In between the martinis and the golf at the Sybase Classic we attended recently, we were also reintroduced to Sybase's PowerDesigner, which we've rather overlooked before. This is probably because we get distracted by PowerBuilder, which is a worthy enough 4GL kind of thing, with a loyal but fairly static user base. Sybase continues to support PowerBuilder but it probably isn't attracting many new customers.
PowerDesigner is different and does attract new players. As you might expect, it is strong in the data analysis and database definition area (although by no means limited to Sybase databases - it supports a rich metadata set for conceptual and logical modelling, which is, of course, database independent. What we hadn't realised was its strength in the business modelling and systems architecture arena and coming support (in the next release) for architecture frameworks such as Zachman and TOGAF.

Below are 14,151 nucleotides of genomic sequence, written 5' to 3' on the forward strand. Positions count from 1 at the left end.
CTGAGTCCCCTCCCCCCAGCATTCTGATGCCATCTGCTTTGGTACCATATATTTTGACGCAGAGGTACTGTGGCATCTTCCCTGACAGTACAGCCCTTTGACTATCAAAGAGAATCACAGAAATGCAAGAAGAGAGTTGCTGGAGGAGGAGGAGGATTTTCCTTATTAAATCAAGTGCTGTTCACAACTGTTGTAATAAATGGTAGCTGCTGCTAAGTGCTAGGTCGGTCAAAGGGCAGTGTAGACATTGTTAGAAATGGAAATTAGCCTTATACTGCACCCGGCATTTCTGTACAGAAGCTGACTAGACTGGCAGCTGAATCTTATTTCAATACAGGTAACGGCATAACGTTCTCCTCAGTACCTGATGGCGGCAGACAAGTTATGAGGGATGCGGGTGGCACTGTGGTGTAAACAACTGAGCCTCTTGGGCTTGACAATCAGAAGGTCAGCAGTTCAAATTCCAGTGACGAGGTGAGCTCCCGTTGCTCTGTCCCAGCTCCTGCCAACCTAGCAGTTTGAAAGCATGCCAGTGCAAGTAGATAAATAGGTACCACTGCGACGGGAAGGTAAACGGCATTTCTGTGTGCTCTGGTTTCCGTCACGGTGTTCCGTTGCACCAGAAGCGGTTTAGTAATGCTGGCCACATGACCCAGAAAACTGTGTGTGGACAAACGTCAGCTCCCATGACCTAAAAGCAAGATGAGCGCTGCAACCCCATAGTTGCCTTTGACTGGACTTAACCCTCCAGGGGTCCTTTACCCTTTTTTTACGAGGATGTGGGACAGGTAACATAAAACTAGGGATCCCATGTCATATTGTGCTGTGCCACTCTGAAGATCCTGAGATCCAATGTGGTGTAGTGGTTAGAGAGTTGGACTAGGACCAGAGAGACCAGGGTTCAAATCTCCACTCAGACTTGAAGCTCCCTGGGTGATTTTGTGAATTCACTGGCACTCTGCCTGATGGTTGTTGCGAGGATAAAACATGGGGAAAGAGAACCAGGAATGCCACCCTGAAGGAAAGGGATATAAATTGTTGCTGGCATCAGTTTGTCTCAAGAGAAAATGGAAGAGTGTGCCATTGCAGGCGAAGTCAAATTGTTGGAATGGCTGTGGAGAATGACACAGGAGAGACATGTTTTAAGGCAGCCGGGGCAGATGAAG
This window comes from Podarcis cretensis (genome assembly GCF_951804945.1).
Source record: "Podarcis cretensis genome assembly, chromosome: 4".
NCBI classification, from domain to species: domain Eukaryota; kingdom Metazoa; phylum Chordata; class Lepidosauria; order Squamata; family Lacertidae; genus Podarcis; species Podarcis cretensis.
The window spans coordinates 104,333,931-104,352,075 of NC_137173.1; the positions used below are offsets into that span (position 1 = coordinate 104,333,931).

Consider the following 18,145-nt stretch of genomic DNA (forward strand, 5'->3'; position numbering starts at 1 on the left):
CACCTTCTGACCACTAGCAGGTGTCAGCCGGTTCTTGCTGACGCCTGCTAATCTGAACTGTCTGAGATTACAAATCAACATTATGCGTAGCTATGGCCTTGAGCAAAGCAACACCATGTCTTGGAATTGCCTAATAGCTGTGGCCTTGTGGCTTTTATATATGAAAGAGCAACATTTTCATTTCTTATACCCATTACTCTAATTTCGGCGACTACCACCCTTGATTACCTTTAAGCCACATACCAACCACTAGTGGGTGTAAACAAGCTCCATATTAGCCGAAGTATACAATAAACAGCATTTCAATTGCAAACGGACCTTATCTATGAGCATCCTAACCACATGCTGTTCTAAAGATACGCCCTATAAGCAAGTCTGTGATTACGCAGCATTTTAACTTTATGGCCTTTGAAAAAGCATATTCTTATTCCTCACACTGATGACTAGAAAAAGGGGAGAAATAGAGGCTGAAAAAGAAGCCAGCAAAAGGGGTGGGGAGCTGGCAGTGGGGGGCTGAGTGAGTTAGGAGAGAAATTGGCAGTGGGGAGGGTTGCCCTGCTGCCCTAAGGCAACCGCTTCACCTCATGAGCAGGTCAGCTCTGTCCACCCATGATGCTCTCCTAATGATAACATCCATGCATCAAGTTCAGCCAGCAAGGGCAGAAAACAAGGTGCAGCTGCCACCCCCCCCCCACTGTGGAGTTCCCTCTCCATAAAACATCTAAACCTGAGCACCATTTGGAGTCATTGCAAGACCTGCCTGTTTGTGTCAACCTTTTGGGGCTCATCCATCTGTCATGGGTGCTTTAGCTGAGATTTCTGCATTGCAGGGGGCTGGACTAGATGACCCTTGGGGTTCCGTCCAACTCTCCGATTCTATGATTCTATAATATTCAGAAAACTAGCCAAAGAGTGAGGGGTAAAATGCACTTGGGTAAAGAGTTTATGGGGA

This is an exciting development as IDEs (integrated development environments) and coding are pretty much covered with Eclipse and all the rest, according to Dimitri Gilles Volkmann, Director, Tools Product Management at Sybase Worldwide Marketing; but architectural modelling, and the alignment of automation with business need, is increasing in importance. In other words, despite accusations of late, over-budget and wrong", programmers mostly do a good job of writing code to solve a problem; the issue is, that the problem it solves often isn't exactly the problem the business has...
Now that productive IDEs make writing code pretty efficient, attention is turning towards making sure it's the right code that gets written so efficiently - and business and architectural modelling can help, as long as it is integrated with the rest of the development environment. There isn't a huge choice of architectural modelling tools around - System Architect from Telelogic/IBM comes to mind - and we've seen some of what's coming on the PowerDesigner roadmap (an API into the metadata repository for one thing) and think that the next PowerDesigner should be a strong player, probably competing with new Jazz-based tools from IBM that we haven't seen yet (and which won't achieve the "provenance" of PowerDesigner for some time).